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Star Wars Rebels S4E10-11: “Jedi Night” and “Dume”

Episodes Remaining: 4

****** Heavy Spoilers Below ********

Here’s a recurring problem in the Disney-revamped Star Wars: none of the new material has given its characters or its audiences a chance to mourn. Being about war, death is a constant in this series. And yet, we’ve taken some big losses in the past few years, and the story keeps jumping to the next thing. Han Solo, Luke Skywalker, Admiral Ackbar (who died as a footnote), Amilyn Holdo, Saw Gererra, Ahsoka Tano, and the entire cast of Rogue One. All died, and audiences were just kind of left in shock and the story chugged along.

Star Wars Rebels took the not-exactly-bold step of killing off Kanan Jarrus in this week’s episodes. The story and the nature of the Star Wars universe kind of demanded this happen, particularly since Hera and Kanan finally verbalized their love for each other just before it happened. Kanan shaving off most of his hair was another big clue, perhaps accidentally nodding to the hair-removal rituals of, uh, suicide bombers. (I hope that wasn’t the producers’ intention, but it was my first reaction when Kanan cut his hair.)

There’s not much point in harping on this: Kanan was destined to die the moment he was created as a pre-OT Jedi. (Also, Kanan was one day away from retirement, and Hera finished paying off their new boat.) So, that happened, though at least he went out in a colossal moment of hubris for Governor Pryce, who took out the entire Imperial fuel depot in the process of getting him.

Anyway, “Dume,” the better part of this episode pair, gives the characters an opportunity to grieve without inserting a force-ghost Kanan who says, nevermind, I’m still here even though I’m not. Hera collapses into grief over blaming herself for her own capture, which led to Kanan’s rescue efforts and demise. Sabine and Zeb decide to engage in a revenge mission against the noghri Rukh, leading to the question of whether the Rebellion should engage in eye-for-an-eye tactics. And Ezra runs off into the plains in a panic, leading to…an encounter with those still-undefined lothwolves.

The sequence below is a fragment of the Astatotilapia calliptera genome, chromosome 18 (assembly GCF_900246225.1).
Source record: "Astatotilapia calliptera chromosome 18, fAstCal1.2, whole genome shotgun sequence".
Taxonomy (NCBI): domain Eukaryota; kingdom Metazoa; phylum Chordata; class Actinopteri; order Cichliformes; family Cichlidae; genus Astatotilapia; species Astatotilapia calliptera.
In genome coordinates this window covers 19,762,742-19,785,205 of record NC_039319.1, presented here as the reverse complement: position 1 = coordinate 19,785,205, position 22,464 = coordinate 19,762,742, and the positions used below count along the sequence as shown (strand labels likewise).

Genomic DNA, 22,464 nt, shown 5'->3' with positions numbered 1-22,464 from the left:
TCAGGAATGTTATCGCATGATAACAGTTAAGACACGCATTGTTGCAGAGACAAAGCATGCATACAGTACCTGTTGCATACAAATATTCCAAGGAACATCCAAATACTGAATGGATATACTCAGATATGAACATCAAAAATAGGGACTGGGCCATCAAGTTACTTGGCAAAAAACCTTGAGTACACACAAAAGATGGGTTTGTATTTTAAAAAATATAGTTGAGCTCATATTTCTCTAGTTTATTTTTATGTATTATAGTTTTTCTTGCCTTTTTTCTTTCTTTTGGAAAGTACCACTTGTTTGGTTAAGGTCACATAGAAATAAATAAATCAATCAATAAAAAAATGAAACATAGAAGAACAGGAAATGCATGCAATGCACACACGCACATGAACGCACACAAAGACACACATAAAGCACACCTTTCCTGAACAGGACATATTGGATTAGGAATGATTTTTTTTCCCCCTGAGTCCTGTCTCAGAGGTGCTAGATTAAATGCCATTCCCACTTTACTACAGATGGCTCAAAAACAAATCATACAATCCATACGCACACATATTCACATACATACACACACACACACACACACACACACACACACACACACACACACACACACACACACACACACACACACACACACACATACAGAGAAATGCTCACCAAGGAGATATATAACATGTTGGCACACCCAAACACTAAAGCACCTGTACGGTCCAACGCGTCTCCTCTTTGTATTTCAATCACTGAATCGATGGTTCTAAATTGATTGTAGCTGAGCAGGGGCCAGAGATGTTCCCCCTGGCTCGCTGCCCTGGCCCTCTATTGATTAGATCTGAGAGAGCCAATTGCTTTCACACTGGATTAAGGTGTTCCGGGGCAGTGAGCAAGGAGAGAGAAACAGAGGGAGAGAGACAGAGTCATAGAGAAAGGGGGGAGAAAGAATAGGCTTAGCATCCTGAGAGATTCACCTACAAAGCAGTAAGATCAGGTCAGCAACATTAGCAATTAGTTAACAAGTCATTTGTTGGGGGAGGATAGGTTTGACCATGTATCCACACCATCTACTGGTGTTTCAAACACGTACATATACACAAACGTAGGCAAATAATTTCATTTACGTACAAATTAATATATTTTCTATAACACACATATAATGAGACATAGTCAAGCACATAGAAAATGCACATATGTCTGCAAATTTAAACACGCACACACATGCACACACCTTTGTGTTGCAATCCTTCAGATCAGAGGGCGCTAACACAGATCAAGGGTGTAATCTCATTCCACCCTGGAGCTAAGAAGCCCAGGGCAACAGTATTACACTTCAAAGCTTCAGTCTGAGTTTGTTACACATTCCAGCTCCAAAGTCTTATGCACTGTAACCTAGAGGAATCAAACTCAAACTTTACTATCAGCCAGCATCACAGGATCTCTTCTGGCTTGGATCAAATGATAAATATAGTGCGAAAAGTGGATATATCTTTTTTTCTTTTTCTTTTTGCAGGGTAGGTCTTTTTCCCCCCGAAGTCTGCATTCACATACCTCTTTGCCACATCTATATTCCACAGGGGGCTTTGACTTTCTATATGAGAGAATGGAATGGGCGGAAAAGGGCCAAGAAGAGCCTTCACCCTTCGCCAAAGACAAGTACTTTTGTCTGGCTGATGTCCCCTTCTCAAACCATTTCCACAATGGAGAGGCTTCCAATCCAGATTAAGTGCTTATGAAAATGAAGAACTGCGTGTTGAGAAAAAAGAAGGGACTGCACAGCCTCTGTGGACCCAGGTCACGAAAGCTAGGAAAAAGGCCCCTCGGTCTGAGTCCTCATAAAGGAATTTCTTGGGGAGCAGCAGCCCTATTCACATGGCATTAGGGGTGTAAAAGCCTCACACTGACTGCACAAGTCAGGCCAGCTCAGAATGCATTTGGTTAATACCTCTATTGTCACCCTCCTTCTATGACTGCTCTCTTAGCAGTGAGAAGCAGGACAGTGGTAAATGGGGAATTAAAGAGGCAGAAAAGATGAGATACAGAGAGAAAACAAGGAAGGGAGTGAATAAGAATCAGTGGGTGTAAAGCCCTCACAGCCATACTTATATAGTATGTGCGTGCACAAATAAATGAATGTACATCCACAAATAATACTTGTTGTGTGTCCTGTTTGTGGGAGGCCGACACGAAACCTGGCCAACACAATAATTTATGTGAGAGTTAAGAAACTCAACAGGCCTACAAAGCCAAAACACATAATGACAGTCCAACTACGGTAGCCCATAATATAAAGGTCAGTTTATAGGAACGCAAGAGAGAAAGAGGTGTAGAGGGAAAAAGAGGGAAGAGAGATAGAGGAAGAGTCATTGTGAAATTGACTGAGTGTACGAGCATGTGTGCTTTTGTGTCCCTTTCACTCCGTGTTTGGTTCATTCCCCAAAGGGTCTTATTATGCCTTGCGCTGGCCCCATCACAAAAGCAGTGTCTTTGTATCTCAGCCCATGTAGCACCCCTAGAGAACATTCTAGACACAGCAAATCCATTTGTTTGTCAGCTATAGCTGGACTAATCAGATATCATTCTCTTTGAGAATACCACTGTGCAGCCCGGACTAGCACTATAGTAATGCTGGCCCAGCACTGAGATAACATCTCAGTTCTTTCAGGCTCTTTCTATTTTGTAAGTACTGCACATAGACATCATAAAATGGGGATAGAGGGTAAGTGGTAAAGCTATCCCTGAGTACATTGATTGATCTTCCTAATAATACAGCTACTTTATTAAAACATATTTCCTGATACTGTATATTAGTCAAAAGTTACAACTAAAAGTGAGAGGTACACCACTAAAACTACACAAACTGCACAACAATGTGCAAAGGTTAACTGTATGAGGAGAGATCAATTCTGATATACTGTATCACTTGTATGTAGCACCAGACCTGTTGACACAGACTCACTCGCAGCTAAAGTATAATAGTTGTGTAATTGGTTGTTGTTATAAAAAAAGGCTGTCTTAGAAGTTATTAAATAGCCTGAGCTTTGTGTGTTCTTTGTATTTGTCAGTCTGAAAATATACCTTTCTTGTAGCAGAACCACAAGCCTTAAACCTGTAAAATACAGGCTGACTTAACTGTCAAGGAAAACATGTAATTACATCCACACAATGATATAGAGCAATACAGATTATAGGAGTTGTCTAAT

I am going to say that the lothwolf encounter was probably the worst part of the episode, if only because they’ve been so annoyingly nebulous. Sure, the show can’t reveal everything, but with four episodes left, we really need to rapidly move towards closure. And right now, the wolves are a less interesting version of Johnny Cash’s drug-trip coyote from The Simpsons. Are they the ghosts of dead Jedi, or…what? And if we have to encounter giant talking wolves, could they talk with a little more clarity than a few words of broken English? Sigh.

But at least this is all going somewhereRebels is making noticeable steps towards wrapping up not just its main cast, but also its ancillary characters–Rukh is now captured, the TIE Defender program appears to be finished, and Pryce might very well be headed towards a Vader-style execution for her colossal charlie-foxtrot. Maybe the final episodes will bring some closure on Thrawn, Ahsoka (we still don’t know if she’s dead, or…what). the Bendu, and Lothal itself.

And of course, Rebels has to wrap up the heart of the show himself, Ezra. We’re still left in the difficult spot of him being a padawan who’s more trained than Luke, but absent in the Original Trilogy era. Let’s see where this ends up, because it needs to be somewhere good.

Rating: Three lothwolves out of five.

 

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About Adam Frey (371 Articles)
Adam Frey is still trying to figure out what he wants to be when he grows up. In the meantime, he's an attorney and moonlights as an Emergency Medical Technician in Maryland. A comic reader for over 30 years, he's gradually introducing his daughter to the hobby, much to the chagrin of his wife and their bank account.
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